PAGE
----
9. Consanguinity rate and delay in diagnosis in Turkish patients with combined immunodeficiencies: a single-center study.

    PubMed

    Azarsiz, Elif; Gulez, Nesrin; Edeer Karaca, Neslihan; Aksu, Guzide; Kutukculer, Necil

    2011-02-01

    Combined immunodeficiency diseases comprise a group of disorders with different molecular basis. Clinical and immunological phenotypes for each group are extremely heterogenous. The frequency of combined immunodeficiencies may vary in different countries. The most frequent forms of combined immunodeficiency show inherited defects in development of T and/or B lymphocytes. These defects are classified according to immunologic phenotype and are categorized into T-B+ or T-B- including forms with or without natural killer lymphocytes. We report here twenty-three patients (female/male: 12/11) with combined immunodeficiency showing different immunological and clinical phenotypes, majority of whom were admitted because of severe upper and lower respiratory tract infections. Mean age of the study group, mean age at onset of the symptoms, and diagnosis were 47.5 ± 42.2, 11.2 ± 17.3, and 19.5 ± 23.8 months, respectively. There was nearly 8 months time delay between beginning of symptoms and diagnosis. Within the combined immunodeficiency phenotypes, T-B-NK+ category was the most frequent phenotype. Consanguinity was positive in 73.9% (n = 17) of patients while it was about 80.0% (n = 8) in deceased ten children. Bone marrow or umblical cord stem cell transplantation was applied to 11 of them. Three patients deceased after transplantation and seven patients deceased without transplantation. Twelve patients are being followed by prophylactic treatment. In conclusion; combined immunodeficiencies are frequent in our country because of high rate of consanguinity. T-B- combined immunodeficiencies are more often observed, and infants presenting severe infections beginning in the first 3 months of life have to be examined for combined immunodeficiencies. Shortening of time delay in diagnosis will increase success of life-saving treatment.

  10. Birth-spacing patterns in Huaning County, Yunnan Province, PRC: is the adoption of a small family norm sustainable?

    PubMed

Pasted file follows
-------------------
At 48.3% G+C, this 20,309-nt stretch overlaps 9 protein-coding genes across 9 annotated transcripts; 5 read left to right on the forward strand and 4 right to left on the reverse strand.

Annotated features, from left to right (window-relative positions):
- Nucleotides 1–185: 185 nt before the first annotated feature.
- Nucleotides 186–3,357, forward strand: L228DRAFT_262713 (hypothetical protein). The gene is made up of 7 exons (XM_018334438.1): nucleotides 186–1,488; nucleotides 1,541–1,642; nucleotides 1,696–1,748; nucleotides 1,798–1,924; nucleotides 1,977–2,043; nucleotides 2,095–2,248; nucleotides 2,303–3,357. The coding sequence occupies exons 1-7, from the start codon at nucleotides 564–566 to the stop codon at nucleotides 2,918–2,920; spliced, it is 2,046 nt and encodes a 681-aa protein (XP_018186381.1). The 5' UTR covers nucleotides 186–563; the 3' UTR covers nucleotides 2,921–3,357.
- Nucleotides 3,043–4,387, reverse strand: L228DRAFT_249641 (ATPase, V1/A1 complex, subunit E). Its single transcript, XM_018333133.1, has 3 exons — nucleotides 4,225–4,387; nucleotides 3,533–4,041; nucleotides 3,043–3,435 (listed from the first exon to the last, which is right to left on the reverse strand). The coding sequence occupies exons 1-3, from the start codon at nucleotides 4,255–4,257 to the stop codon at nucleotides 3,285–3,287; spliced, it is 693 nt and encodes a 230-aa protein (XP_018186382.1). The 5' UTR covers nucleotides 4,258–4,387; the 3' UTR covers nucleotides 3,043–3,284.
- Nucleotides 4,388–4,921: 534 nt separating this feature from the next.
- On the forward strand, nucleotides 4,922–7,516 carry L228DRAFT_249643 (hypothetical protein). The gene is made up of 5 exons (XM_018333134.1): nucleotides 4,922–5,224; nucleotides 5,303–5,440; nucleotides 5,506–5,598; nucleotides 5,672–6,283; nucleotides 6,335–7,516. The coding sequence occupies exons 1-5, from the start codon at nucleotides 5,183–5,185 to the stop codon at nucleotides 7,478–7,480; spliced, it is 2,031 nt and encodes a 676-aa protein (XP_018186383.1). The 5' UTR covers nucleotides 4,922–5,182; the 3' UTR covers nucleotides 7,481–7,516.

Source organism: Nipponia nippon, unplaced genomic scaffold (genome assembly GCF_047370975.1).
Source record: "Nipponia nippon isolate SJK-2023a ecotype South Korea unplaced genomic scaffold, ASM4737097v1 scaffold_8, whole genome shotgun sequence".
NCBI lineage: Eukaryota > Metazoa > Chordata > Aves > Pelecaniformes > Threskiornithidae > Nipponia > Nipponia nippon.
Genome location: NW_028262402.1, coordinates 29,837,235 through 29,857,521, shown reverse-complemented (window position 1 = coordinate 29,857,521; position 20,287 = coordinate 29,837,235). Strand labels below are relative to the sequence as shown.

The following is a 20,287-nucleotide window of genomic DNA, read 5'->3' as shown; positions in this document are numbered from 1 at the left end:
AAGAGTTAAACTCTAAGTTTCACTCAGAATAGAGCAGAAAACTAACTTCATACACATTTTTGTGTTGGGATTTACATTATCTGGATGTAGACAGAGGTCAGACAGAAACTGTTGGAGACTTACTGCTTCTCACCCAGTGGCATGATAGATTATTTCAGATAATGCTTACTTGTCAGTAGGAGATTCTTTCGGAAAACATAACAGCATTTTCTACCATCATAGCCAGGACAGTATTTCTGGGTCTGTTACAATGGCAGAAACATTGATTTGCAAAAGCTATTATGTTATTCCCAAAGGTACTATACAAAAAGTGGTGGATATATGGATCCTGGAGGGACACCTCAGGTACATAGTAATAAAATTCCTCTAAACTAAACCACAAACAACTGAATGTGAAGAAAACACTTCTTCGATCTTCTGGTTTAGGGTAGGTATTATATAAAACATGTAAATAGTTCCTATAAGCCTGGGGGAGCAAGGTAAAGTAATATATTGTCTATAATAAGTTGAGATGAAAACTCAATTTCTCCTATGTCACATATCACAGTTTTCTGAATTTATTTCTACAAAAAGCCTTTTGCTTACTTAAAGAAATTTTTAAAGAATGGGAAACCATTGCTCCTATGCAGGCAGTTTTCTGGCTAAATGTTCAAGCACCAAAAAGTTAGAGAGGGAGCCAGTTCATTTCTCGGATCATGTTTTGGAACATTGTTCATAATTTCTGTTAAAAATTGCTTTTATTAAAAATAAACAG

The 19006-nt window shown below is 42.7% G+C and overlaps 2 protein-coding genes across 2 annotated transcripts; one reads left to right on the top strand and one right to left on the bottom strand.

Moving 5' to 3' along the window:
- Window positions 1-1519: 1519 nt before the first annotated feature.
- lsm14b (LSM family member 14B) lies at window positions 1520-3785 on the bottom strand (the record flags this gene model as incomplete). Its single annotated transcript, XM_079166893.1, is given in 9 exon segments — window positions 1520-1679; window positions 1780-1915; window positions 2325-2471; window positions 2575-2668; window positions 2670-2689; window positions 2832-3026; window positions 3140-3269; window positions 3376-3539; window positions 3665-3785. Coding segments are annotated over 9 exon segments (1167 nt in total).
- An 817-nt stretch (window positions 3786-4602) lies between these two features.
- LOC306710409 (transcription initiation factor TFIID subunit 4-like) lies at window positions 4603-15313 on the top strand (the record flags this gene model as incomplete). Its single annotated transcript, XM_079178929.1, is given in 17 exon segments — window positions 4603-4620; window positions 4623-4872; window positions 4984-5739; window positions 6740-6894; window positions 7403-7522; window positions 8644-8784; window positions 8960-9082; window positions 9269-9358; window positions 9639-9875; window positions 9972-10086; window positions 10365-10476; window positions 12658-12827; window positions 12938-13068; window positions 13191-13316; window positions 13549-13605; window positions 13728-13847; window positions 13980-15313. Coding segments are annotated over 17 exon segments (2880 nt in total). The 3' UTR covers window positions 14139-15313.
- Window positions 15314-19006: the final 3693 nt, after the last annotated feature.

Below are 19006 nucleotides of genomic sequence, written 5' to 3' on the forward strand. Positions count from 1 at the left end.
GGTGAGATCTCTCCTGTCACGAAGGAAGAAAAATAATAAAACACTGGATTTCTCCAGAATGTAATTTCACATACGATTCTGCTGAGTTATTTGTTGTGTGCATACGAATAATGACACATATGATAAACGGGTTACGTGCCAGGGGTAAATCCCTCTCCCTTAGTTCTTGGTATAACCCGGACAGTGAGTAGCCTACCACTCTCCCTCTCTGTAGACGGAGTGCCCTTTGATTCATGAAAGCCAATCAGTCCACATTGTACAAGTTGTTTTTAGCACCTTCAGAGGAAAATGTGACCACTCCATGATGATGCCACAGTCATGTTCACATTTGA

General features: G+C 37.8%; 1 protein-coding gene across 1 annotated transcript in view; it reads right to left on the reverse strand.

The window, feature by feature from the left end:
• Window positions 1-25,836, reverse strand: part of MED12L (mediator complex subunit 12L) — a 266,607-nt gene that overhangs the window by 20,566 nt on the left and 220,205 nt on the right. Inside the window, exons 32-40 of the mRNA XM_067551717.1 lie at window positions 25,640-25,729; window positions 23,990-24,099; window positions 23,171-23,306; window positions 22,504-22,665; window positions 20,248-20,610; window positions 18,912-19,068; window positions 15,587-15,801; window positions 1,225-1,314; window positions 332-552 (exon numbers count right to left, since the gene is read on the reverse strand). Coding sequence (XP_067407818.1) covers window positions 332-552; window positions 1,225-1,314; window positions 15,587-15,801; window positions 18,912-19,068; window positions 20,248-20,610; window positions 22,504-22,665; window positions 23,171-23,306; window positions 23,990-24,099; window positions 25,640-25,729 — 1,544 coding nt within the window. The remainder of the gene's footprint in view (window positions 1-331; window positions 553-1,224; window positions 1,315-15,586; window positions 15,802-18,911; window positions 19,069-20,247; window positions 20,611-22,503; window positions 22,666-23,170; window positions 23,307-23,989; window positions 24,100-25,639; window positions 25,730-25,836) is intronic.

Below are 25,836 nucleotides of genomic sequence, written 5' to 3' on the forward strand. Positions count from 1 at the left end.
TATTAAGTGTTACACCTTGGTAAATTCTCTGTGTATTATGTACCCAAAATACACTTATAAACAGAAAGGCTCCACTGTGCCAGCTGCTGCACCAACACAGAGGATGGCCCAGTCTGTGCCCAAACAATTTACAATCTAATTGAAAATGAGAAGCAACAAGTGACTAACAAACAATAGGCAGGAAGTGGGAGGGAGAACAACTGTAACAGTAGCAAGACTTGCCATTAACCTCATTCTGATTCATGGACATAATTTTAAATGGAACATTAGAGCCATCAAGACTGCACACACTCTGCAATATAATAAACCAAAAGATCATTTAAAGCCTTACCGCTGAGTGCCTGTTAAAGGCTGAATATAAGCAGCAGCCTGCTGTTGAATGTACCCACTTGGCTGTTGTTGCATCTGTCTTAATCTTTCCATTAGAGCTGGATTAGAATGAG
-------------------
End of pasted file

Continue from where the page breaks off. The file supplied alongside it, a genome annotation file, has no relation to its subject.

Löfstedt, Petra; Ghilagaber, Gebrenegus; Johansson, Annika

    2007-01-01

    China's family planning programs have emphasized delayed marriage and longer spacing between births. Since 1970, the fertility has declined from 6 to 1.8 births and the mean age at first marriage has gone up but the recommended spacing intervals have not been fully realized. Despite the fertility decline it is being debated among scholars whether China has completed a sustainable demographic transition or not, especially in rural areas. The aim of this study was to analyze trends in the timing and patterns of marriage and childbearing in relation to successive family planning policies. A cluster random sample of 1,336 women aged 15-64 at the time of the survey (2000) was selected in one rural county in Yunnan province. Life-table techniques were used to analyze the cumulative proportion of women marrying and having a certain number of births. Cox's hazard regression model was used to estimate the effects of various covariates on the "hazard" for a woman to have a second birth. Our findings demonstrate how childbearing patterns have changed in the direction of delayed marriage, a decreased interval between first marriage and first child, and significantly longer spacing between the first and second child. This transformation of childbearing patterns corresponds well with the requirements of the policies. Considering the characteristics of Yunnan, it seems likely that the changing fertility behavior has been more influenced by a strictly enforced family planning policy than by societal changes leading to the adoption of a new, smaller family norm.

  11. Familial aggregation of colorectal cancer in Egypt.

    PubMed

    Soliman, A S; Bondy, M L; Levin, B; El-Badawy, S; Khaled, H; Hablas, A; Ismail, S; Adly, M; Mahgoub, K G; McPherson, R S; Beasley, R P

    1998-09-11